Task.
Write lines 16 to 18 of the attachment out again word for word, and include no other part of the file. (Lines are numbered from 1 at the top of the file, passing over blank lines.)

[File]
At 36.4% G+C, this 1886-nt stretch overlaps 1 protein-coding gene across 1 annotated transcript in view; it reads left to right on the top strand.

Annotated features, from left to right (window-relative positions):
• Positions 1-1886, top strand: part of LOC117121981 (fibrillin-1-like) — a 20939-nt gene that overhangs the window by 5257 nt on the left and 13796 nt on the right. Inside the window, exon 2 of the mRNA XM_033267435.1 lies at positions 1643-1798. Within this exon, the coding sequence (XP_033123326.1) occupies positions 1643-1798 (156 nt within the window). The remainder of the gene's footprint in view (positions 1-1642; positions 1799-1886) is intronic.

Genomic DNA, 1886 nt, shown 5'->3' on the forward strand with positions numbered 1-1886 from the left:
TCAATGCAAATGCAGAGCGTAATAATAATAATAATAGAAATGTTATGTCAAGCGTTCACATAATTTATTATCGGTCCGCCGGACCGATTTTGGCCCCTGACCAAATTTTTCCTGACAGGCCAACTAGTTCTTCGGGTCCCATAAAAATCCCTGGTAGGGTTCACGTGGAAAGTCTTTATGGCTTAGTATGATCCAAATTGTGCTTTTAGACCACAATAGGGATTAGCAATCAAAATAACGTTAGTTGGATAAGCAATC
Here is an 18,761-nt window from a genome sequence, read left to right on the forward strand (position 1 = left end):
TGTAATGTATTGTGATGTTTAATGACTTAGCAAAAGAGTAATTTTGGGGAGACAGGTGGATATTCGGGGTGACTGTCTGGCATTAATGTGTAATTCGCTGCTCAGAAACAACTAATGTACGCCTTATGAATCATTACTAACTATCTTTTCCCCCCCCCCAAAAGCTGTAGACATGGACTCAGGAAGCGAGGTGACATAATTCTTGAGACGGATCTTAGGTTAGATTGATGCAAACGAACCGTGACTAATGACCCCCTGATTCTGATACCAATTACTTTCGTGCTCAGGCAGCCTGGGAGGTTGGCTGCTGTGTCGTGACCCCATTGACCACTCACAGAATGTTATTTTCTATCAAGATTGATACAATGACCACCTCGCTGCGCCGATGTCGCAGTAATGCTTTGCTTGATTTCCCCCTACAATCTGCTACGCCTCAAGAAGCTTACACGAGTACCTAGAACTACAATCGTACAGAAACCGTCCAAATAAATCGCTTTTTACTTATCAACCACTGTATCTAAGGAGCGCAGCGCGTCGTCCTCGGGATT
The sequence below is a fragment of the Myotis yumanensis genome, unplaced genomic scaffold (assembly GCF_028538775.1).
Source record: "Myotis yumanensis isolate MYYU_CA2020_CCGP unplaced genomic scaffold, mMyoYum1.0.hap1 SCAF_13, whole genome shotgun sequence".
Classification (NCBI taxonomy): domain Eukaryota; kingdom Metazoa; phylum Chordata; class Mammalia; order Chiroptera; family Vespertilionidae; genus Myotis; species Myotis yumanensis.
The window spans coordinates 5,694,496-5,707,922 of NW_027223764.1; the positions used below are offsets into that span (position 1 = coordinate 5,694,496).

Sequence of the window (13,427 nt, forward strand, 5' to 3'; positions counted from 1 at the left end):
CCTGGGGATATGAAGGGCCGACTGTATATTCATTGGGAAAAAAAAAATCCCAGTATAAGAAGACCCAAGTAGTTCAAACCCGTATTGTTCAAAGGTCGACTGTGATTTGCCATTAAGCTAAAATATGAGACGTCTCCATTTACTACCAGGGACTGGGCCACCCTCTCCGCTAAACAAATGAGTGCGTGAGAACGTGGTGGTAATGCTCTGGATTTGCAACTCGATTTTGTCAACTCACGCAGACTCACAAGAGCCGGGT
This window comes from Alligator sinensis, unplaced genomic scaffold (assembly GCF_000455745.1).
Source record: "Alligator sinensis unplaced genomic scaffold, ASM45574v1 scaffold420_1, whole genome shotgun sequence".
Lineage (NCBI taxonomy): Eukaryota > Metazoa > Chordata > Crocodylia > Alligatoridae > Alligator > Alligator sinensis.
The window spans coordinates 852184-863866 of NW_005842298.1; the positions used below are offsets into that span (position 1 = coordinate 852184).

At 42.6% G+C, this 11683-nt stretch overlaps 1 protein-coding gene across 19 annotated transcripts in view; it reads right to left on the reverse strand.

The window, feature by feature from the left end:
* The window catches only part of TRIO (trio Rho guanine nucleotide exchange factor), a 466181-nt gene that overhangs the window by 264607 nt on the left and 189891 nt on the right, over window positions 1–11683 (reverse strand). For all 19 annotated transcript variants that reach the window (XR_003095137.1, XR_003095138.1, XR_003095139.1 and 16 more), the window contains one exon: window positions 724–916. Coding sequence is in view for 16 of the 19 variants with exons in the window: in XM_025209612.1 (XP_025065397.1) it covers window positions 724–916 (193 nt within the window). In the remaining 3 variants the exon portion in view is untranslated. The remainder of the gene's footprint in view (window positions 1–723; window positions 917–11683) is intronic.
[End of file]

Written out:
Lineage (NCBI taxonomy): Eukaryota > Metazoa > Chordata > Crocodylia > Alligatoridae > Alligator > Alligator sinensis.
The window spans coordinates 852184-863866 of NW_005842298.1; the positions used below are offsets into that span (position 1 = coordinate 852184).

At 42.6% G+C, this 11683-nt stretch overlaps 1 protein-coding gene across 19 annotated transcripts in view; it reads right to left on the reverse strand.